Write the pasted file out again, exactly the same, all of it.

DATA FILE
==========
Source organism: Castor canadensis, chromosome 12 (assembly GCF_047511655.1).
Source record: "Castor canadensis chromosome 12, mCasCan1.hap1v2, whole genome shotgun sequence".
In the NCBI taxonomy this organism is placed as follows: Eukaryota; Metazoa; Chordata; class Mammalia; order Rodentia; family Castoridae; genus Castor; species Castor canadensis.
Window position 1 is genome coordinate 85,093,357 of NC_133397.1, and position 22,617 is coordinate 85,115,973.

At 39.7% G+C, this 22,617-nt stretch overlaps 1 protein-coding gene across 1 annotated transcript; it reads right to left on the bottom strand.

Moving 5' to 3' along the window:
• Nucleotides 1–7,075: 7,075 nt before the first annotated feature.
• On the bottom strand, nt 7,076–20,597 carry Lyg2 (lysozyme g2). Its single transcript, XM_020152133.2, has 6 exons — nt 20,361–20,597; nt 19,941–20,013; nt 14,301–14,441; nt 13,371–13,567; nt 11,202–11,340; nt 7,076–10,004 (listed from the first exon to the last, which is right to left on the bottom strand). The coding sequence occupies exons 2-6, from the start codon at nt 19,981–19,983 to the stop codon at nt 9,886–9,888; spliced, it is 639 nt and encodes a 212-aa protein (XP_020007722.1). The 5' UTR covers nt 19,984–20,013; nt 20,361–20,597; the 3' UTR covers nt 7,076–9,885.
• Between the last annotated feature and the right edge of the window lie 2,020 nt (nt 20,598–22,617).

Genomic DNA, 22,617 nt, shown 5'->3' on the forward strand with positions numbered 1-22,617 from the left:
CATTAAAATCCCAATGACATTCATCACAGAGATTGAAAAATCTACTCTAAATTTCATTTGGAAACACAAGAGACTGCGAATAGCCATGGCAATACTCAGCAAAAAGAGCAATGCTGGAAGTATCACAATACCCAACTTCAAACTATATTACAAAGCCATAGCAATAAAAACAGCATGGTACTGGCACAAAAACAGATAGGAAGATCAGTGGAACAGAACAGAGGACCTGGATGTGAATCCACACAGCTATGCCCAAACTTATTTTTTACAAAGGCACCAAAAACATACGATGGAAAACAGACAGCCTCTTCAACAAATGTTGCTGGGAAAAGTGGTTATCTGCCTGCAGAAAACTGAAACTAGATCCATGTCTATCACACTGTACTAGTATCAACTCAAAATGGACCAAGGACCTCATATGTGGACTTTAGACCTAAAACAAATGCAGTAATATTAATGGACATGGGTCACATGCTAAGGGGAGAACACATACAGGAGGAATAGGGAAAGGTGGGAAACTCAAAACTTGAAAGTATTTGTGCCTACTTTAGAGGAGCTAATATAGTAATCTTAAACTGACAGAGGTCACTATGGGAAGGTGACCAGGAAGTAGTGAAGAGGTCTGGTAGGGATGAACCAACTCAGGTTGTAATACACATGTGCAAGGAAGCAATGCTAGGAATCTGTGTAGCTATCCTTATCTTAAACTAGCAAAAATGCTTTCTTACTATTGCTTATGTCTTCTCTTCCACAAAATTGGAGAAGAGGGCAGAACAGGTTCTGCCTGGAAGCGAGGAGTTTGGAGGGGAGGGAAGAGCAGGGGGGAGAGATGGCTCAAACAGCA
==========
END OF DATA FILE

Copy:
Source organism: Castor canadensis, chromosome 12 (assembly GCF_047511655.1).
Source record: "Castor canadensis chromosome 12, mCasCan1.hap1v2, whole genome shotgun sequence".
In the NCBI taxonomy this organism is placed as follows: Eukaryota; Metazoa; Chordata; class Mammalia; order Rodentia; family Castoridae; genus Castor; species Castor canadensis.
Window position 1 is genome coordinate 85,093,357 of NC_133397.1, and position 22,617 is coordinate 85,115,973.

At 39.7% G+C, this 22,617-nt stretch overlaps 1 protein-coding gene across 1 annotated transcript; it reads right to left on the bottom strand.

Moving 5' to 3' along the window:
• Nucleotides 1–7,075: 7,075 nt before the first annotated feature.
• On the bottom strand, nt 7,076–20,597 carry Lyg2 (lysozyme g2). Its single transcript, XM_020152133.2, has 6 exons — nt 20,361–20,597; nt 19,941–20,013; nt 14,301–14,441; nt 13,371–13,567; nt 11,202–11,340; nt 7,076–10,004 (listed from the first exon to the last, which is right to left on the bottom strand). The coding sequence occupies exons 2-6, from the start codon at nt 19,981–19,983 to the stop codon at nt 9,886–9,888; spliced, it is 639 nt and encodes a 212-aa protein (XP_020007722.1). The 5' UTR covers nt 19,984–20,013; nt 20,361–20,597; the 3' UTR covers nt 7,076–9,885.
• Between the last annotated feature and the right edge of the window lie 2,020 nt (nt 20,598–22,617).

Genomic DNA, 22,617 nt, shown 5'->3' on the forward strand with positions numbered 1-22,617 from the left:
CATTAAAATCCCAATGACATTCATCACAGAGATTGAAAAATCTACTCTAAATTTCATTTGGAAACACAAGAGACTGCGAATAGCCATGGCAATACTCAGCAAAAAGAGCAATGCTGGAAGTATCACAATACCCAACTTCAAACTATATTACAAAGCCATAGCAATAAAAACAGCATGGTACTGGCACAAAAACAGATAGGAAGATCAGTGGAACAGAACAGAGGACCTGGATGTGAATCCACACAGCTATGCCCAAACTTATTTTTTACAAAGGCACCAAAAACATACGATGGAAAACAGACAGCCTCTTCAACAAATGTTGCTGGGAAAAGTGGTTATCTGCCTGCAGAAAACTGAAACTAGATCCATGTCTATCACACTGTACTAGTATCAACTCAAAATGGACCAAGGACCTCATATGTGGACTTTAGACCTAAAACAAATGCAGTAATATTAATGGACATGGGTCACATGCTAAGGGGAGAACACATACAGGAGGAATAGGGAAAGGTGGGAAACTCAAAACTTGAAAGTATTTGTGCCTACTTTAGAGGAGCTAATATAGTAATCTTAAACTGACAGAGGTCACTATGGGAAGGTGACCAGGAAGTAGTGAAGAGGTCTGGTAGGGATGAACCAACTCAGGTTGTAATACACATGTGCAAGGAAGCAATGCTAGGAATCTGTGTAGCTATCCTTATCTTAAACTAGCAAAAATGCTTTCTTACTATTGCTTATGTCTTCTCTTCCACAAAATTGGAGAAGAGGGCAGAACAGGTTCTGCCTGGAAGCGAGGAGTTTGGAGGGGAGGGAAGAGCAGGGGGGAGAGATGGCTCAAACAGCA